The trouble with developing one faculty, of course, is all about creating an imbalance in the human psyche. And like all “moderns,” I worked hard to do just that, to become a “professional” educational administrator. It was a work that engaged me and held value for me as I saw it as way to live a meaningful life. Looking back, I made the right choices along the way. However, in crossing the bridge of midlife, being so “one-sided” plunged me into a depression. My psyche had its own agenda, that of healing the soul, the work of moving from one-sidedness into some semblence of wholeness.
And so this journey continues into wholeness. I do know now that it isn’t the destination of wholeness that is vital to me, it is the journey itself.
This photo was taken in the YuYuan Gardens in ShangHai, China in March of 2008. Such gardens were typically built by wealthy men who felt it was time to find a place for the soul, for doing soul work. In these gardens, the owner would contemplate flowers, or carp moving slowly in the ponds. In small isolated open-air structures a few men would gather to engage in deeper dialogues. In a small study, the owner would work tirelessly to craft a poem making sure the calligraphy was as much an art form as were the words. These gardens were the retreat centres that allowed honouring the needs of the second half of life.
There is little doubt in my mind that I am more focused on what is happening in my inner world than on what is happening in the outer world. At one point I was focused on reading the newspaper and letting the news bytes bring energy into my life, not always positive energy for sure. In the present, I still read the news (on-line for the most part) but do so out of curiousity rather than out of a need. This is understandable when one realises that the second half of life has different demands, a different focal point.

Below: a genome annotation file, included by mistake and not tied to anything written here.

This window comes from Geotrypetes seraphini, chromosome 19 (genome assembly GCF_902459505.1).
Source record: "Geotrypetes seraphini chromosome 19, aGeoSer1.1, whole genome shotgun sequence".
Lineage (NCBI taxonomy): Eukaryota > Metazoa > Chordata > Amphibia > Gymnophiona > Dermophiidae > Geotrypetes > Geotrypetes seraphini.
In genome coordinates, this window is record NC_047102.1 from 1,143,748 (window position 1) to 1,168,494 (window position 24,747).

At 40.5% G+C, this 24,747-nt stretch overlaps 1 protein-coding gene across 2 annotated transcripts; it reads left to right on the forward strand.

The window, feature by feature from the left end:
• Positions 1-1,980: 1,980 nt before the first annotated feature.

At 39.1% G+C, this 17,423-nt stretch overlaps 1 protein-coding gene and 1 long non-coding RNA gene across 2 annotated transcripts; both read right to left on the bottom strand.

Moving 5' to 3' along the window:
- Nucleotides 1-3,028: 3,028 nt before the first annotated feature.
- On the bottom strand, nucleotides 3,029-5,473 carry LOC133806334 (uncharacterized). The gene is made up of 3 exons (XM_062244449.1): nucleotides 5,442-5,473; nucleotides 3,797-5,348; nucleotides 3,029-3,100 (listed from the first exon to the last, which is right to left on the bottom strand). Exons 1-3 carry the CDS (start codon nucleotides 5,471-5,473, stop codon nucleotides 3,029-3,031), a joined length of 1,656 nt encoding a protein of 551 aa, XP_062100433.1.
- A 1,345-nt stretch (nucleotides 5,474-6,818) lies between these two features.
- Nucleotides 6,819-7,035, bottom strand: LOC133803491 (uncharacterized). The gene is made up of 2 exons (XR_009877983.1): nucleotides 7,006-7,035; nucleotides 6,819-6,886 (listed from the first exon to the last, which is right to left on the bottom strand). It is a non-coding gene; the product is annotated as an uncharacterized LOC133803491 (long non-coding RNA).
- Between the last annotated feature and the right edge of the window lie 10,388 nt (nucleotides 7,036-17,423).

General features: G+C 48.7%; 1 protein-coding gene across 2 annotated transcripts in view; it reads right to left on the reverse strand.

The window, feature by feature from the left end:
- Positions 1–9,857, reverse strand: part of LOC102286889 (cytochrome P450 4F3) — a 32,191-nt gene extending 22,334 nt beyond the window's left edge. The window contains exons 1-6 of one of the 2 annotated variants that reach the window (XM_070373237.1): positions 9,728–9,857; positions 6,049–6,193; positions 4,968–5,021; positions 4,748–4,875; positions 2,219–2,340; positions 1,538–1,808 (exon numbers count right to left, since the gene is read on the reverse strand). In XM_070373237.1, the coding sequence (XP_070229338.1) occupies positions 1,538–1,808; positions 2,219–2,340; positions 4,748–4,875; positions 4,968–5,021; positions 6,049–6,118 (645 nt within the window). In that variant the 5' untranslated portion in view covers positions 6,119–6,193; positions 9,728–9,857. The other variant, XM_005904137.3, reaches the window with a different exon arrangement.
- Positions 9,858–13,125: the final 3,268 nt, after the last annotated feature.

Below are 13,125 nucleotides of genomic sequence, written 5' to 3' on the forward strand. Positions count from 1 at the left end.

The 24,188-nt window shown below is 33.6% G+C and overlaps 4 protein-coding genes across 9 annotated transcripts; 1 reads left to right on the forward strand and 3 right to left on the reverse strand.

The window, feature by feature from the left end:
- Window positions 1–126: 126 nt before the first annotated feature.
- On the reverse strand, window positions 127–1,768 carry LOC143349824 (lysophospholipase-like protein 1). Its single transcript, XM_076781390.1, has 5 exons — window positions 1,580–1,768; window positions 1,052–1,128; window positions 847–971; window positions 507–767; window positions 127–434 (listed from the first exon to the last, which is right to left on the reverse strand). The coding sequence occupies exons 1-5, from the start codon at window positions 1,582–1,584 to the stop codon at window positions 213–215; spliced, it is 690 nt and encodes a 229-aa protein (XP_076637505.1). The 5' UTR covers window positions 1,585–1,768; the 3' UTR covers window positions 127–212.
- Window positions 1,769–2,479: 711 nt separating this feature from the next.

The first half of life was spent in learning how to be present in the world. Much of the task was spent in nurturing the ego in order to be able to do the work that the world is asking of us. A strong ego was needed in order to build a career in a competitive world. A strong ego was needed in order to find the courage to partner, to engage in a significant relationship. A strong ego was needed in order to participate fully with a partner in bringing a new family into the community.
Overlooked in this work of the first half of life is the need to develop a strong enough ego so that the second half of life can be lived in a way that allows one to do the work of responding to the question of soul.
… we suffer authentically when we experience a conflict of opposites, a conflict between duty, say, and what we really want. For example, “Should I stay in this relationship or leave it” If one stays, one suffers the denial of the Self; and the subsequent depression, addiction and resentment can only deepen. On the other hand, if one leaves, one will be alone, perhaps ridiculed, marginalized, consumed with doubt. So, what is the right course of action?” (James Hollis, On This Journey We Call Our Life, 2003, p. 130)